Smog will hit some parts in north and central China starting from Sunday, China's national observatory warned, suggesting people in affected areas to make precautions.
The smog, which will hit Beijing, Tianjin, Hebei, Shanxi, Henan and Shaanxi, is expected to last until a cold front comes to the rescue around Thursday, the National Meteorological Center said.
People in the affected regions were asked to make precautions and choose public transport services to cut emissions and mitigate pollution.
Severe smog triggered red alerts in more than 20 cities at the beginning of 2017. When authorities issue red alerts, some manufacturers are required to cut production, and heavily polluting vehicles are banned from the roads.
China has a four-tier color-coded warning system for severe weather, with red being the most serious, followed by orange, yellow and blue.
In environment inspections last year, the Ministry of Environmental Protection said a total of 720 people were detained and 6,454 held accountable for environment-related wrongdoing.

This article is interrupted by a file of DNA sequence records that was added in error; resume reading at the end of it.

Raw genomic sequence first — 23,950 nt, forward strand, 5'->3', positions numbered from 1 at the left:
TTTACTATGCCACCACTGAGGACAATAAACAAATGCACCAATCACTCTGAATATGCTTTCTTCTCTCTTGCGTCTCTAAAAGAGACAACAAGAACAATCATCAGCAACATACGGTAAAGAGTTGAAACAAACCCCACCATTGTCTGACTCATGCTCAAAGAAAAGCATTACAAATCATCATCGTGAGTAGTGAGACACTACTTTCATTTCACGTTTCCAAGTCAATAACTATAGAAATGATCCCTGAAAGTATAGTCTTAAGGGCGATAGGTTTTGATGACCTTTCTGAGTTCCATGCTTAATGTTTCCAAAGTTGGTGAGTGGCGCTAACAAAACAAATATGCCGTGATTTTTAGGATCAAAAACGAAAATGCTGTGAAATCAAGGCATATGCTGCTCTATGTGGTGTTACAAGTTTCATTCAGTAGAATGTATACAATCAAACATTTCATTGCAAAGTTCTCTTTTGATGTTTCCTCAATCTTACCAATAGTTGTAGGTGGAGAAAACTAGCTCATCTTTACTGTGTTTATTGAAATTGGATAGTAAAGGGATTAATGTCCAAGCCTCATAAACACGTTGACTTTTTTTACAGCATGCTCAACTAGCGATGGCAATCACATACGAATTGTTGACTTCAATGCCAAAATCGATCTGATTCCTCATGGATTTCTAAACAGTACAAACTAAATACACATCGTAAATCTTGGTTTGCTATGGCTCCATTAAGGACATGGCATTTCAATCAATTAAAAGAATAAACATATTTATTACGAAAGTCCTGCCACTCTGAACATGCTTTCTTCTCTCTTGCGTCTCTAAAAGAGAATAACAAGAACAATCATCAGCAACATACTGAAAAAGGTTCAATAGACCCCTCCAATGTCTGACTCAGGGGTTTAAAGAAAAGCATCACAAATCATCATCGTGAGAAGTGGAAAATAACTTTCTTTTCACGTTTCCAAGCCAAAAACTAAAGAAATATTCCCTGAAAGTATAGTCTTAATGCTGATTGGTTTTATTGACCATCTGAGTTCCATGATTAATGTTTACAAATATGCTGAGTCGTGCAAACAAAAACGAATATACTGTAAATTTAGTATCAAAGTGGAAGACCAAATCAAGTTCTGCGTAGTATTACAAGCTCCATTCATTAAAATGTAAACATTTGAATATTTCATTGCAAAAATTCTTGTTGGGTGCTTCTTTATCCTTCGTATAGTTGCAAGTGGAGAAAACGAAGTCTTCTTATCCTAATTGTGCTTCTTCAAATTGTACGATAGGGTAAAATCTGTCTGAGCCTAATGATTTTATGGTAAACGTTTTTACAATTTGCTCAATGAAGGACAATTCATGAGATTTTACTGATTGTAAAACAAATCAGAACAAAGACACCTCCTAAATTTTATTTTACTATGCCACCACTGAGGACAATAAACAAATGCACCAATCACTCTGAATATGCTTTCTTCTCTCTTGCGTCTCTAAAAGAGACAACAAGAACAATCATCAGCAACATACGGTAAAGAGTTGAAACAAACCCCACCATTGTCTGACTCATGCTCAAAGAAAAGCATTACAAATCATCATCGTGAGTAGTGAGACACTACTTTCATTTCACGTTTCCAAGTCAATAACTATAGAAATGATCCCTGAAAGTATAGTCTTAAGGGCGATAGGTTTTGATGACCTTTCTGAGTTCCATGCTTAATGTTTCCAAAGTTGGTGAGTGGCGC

In 2016, the government refused 11 high-pollution and high-energy consuming projects, involving total investment of 97 billion yuan (about 14 billion U.S. dollars).
Partly due to those efforts, Chinese cities reported less pollution in 2016, with the average density of PM 2.5 -- fine particles that pose health risks -- in 338 cities falling by 6 percent.
China is aiming for a 10-percent reduction in air emissions from 2012 levels by 2017 in cities at the prefecture level and above. Meanwhile, the PM 2.5 density in Beijing, Tianjin and Hebei Province should drop 25 percent.